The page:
Originally created 10/16/00

Inkster wins World Championship

VALLEJO, Calif. -- After 25 career victories and six major championships, Juli Inkster admits her victory dances still need improvement.

The way she's been playing, she'd better start working on some fancy new steps.

Inkster beat Annika Sorenstam by four strokes to win the Samsung World Championship on Sunday, punctuating her steady 3-under 69 with a par-saving putt from the fringe of the 18th green.

The Hall of Famer finished at 14 under, tying the tournament record on a Hiddenbrooke course that baffled most of the elite field of 20 golfers. Inkster earned $152,000 for her third World Championship in four years.

About 18 months after she said she would consider retiring this fall, Inkster is in dominant form. The World Championship was her third victory of the season and her first wire-to-wire win since 1992 -- and the retirement talk is decidedly on hold.

"It was fantastic to win it this way because there's not a slouch in this field," Inkster said. "I felt good about my swing all week. I thought I played terrific all week."

After Inkster sank her putt, she did a little celebratory dance that may well have embarrassed her two young daughters. As Inkster pointed out, she has a history of bad dancing, most notably the jig she did at the LPGA Championship in 1999 to celebrate her career grand slam.

Still, 10-year-old Hayley and 6-year-old Cori dodged under the ropes and wrapped their mother in a hug.

Inkster won her sixth straight tournament in which she entered the final round with a lead. At 40, it's clear her famed competitive instincts are sharper than ever -- even when she's trying to finish a tournament in time to catch her kids' softball game three hours later.

"I needed lots of luck to catch Juli the way she was playing," Sorenstam said. "She's just so smooth. She didn't really make any mistakes until 18. She was never really threatened."

Inkster lives in nearby Los Altos, where her husband Brian is a club pro. She received several standing ovations from a gallery that was clearly rooting for the hometown favorite.

Her steady Sunday round was a marked change from an up-and-down Saturday in which she made just five pars but still held on to the lead she took in the opening round.

Sorenstam finished at 10 under, with Pat Hurst third at 4 under. Sorenstam had a 74 on Friday that sent her to the driving range in a frustrated rage. She said that round cost her the tournament.

Karrie Webb shot a 70 -- the Player of the Year's ninth straight round in which she failed to break into the 60s -- to finish two strokes behind Hurst. Canadian Lorie Kane, 1 under for the tournament in fifth place, was the only other golfer to break par.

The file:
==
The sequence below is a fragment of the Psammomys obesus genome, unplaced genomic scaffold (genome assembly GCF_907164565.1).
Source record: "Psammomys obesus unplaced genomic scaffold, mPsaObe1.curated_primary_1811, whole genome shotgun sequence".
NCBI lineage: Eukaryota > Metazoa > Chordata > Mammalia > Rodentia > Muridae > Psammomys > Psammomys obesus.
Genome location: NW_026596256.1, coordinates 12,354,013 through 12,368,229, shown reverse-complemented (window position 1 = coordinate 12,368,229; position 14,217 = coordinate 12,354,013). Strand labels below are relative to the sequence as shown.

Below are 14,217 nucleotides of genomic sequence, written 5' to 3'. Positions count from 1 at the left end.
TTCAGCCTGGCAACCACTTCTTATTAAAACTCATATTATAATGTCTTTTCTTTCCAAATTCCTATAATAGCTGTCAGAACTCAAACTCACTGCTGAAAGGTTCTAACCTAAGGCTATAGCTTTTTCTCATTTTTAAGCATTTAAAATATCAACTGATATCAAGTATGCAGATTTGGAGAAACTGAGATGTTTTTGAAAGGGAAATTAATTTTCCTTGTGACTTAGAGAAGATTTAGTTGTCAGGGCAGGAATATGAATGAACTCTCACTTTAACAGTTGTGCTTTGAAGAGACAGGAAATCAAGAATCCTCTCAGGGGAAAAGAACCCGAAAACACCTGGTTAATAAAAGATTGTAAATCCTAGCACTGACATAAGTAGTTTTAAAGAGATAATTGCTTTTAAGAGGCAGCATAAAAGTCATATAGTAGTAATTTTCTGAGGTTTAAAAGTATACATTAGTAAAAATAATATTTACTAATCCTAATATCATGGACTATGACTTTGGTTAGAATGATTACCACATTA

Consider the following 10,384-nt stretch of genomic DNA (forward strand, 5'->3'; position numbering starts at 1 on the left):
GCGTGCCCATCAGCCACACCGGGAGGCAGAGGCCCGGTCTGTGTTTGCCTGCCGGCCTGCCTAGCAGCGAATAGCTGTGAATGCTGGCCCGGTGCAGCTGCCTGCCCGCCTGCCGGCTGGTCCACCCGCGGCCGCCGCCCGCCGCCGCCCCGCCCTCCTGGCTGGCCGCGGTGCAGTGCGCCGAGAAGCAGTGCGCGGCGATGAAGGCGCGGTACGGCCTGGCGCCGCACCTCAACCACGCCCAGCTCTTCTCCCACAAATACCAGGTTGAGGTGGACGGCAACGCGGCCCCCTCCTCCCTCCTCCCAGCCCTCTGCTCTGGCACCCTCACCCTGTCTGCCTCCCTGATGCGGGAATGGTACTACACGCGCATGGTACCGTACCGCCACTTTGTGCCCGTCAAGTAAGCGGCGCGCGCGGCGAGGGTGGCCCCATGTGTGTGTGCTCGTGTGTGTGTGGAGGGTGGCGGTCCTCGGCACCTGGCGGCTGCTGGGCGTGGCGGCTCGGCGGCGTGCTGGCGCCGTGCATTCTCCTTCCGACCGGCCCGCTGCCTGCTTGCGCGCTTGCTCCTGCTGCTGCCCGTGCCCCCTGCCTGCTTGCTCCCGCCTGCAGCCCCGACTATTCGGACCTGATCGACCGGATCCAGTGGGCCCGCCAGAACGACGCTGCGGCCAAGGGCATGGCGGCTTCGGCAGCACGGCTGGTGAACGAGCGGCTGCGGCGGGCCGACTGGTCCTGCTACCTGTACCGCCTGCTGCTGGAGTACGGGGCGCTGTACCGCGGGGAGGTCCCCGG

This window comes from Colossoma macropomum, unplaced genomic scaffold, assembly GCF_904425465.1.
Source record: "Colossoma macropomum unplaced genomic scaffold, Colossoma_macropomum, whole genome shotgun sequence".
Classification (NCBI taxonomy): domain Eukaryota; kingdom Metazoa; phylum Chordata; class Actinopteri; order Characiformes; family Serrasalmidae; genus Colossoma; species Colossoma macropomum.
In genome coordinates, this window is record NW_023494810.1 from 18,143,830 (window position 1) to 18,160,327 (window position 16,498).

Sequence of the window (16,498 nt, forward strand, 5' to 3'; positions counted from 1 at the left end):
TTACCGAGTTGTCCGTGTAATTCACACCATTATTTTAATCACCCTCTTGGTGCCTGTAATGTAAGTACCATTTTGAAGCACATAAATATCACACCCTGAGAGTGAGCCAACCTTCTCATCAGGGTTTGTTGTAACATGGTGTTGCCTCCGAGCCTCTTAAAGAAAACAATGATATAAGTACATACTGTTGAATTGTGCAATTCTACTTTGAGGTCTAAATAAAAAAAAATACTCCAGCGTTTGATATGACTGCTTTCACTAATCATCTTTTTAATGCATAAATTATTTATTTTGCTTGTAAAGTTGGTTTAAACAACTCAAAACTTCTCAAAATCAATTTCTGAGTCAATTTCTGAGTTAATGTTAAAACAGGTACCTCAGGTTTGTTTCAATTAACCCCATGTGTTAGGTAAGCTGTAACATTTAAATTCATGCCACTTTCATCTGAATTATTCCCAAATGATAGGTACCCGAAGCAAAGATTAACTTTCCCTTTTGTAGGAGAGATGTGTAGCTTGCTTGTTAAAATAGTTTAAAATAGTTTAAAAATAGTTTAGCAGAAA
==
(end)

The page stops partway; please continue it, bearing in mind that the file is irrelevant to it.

Inkster began the final round with a four-stroke lead over Sorenstam in a rematch of their singles match, won in a rout by Inkster, on the final day of last week's acrimonious Solheim Cup.

The match looked enticing for the first three holes. Sorenstam used an exceptional iron shot to birdie the first hole and pull within three strokes of Inkster.

"I thought, 'Oh, boy, here we go.' I'm sure she wanted to take it to me, since I took it to her last week," Inkster said. "But I drove the ball well all week, and I hit my irons well today."

Inkster went up by five strokes when she birdied the fourth hole and Sorenstam three-putted for bogey. Inkster added another birdie with a standout sand save and a 15-foot putt on the fifth hole.

"She answered me very well all day," Sorenstam said. "I was hoping I could hit a lot of greens, but she did the same thing."

After a bogey on the ninth, Inkster added consecutive birdies on 11 and 12. Inkster and Sorenstam parred the final five holes, sapping the drama from the final pairing.

And that was just fine with Inkster.

"It's a great win, especially after losing last week (in the Solheim Cup)," Inkster said. "I hung with (Sorenstam) and eventually got the momentum back in my favor."

The course received mixed reviews from the golfers, most of whom couldn't master the Arnold Palmer-designed undulating fairways and fast greens. Grace Park finished last with a four-day total of 303 -- 29 strokes behind Inkster -- while defending champ Se Ri Pak shot a 70 on Sunday to finish at par.

Divots: Inkster withdrew from next week's AFLAC Champions tournament in Alabama so she can spend the week at home. Her husband Brian is due back on Monday from a week of golfing in Ireland. ... Charlotta Sorenstam finished in 11th place, 16 strokes behind her older sister Annika. ... Kane's caddie wore a New York Yankees cap.


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